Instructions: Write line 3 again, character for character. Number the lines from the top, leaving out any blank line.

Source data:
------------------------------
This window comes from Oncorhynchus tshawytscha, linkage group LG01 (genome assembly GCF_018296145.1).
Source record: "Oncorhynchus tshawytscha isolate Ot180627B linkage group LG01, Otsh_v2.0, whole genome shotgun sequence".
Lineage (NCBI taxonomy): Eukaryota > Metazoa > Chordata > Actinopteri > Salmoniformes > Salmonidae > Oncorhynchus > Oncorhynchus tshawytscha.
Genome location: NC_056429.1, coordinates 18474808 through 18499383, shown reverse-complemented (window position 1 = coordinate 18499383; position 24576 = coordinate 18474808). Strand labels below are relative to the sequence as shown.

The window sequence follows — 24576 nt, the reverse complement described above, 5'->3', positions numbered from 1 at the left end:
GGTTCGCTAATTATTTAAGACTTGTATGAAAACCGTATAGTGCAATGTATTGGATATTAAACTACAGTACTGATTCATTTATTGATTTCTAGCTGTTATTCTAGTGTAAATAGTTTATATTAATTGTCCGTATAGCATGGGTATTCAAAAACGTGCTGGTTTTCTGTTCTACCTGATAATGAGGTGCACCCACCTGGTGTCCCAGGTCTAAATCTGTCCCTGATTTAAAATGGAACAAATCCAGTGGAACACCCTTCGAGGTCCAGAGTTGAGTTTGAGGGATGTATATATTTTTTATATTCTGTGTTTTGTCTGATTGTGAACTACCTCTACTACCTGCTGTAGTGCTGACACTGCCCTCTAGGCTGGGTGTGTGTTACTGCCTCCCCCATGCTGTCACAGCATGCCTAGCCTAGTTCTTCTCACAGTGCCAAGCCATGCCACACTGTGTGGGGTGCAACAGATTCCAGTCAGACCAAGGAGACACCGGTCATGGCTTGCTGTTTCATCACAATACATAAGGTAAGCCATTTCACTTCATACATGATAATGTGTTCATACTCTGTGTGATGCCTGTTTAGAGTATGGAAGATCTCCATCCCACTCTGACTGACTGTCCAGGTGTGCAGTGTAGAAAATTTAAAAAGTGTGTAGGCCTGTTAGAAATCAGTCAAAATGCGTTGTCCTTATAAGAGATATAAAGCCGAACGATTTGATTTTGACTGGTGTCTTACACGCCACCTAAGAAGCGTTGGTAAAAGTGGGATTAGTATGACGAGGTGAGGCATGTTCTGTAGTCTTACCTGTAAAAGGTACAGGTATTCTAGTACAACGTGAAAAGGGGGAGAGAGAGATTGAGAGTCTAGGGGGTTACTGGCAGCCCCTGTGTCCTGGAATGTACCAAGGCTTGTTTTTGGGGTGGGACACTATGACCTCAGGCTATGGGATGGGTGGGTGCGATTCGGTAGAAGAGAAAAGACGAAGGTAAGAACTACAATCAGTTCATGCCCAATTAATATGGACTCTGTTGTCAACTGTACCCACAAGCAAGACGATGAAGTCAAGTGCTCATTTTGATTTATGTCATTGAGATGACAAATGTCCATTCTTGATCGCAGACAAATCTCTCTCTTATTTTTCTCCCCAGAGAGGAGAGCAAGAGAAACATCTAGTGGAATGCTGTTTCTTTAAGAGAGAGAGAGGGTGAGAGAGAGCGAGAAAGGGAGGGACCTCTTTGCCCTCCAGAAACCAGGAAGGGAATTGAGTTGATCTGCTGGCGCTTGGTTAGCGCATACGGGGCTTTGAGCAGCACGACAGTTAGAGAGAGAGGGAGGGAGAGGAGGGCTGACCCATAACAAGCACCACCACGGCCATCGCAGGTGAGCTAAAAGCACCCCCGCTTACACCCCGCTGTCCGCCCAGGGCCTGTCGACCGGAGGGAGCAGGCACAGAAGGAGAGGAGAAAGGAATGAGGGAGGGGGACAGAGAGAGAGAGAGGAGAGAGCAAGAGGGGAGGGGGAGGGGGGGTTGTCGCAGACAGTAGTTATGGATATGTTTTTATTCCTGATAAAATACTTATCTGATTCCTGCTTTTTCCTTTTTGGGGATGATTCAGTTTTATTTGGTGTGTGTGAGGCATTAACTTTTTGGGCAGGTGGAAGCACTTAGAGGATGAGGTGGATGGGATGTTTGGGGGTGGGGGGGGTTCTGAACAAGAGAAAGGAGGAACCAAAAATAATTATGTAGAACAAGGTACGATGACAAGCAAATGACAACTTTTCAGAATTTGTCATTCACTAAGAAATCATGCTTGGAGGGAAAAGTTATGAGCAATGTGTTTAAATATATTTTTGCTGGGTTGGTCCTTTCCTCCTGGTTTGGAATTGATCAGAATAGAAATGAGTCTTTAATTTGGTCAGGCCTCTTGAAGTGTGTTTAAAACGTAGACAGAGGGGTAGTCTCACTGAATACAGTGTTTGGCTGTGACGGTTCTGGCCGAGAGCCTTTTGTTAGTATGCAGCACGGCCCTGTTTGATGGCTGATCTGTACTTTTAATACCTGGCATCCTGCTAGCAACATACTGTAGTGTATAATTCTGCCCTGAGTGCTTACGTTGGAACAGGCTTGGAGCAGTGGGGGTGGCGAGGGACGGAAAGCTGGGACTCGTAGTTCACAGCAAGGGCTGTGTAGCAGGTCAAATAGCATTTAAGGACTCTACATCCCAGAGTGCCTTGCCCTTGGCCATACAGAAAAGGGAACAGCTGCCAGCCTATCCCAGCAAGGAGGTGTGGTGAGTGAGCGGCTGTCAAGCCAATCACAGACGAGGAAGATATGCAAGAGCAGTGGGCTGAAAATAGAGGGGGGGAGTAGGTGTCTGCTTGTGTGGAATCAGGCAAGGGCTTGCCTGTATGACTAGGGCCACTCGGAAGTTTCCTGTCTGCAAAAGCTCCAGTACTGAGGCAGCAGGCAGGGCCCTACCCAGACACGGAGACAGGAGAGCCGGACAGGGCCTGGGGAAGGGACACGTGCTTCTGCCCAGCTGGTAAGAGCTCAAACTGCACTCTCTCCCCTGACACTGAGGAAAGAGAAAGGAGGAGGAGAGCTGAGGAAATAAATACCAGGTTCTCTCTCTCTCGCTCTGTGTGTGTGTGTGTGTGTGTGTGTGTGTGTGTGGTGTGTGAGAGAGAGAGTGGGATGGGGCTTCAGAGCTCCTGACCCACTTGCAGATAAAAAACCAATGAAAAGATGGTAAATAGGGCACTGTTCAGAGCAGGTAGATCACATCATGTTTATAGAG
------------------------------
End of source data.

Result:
Lineage (NCBI taxonomy): Eukaryota > Metazoa > Chordata > Actinopteri > Salmoniformes > Salmonidae > Oncorhynchus > Oncorhynchus tshawytscha.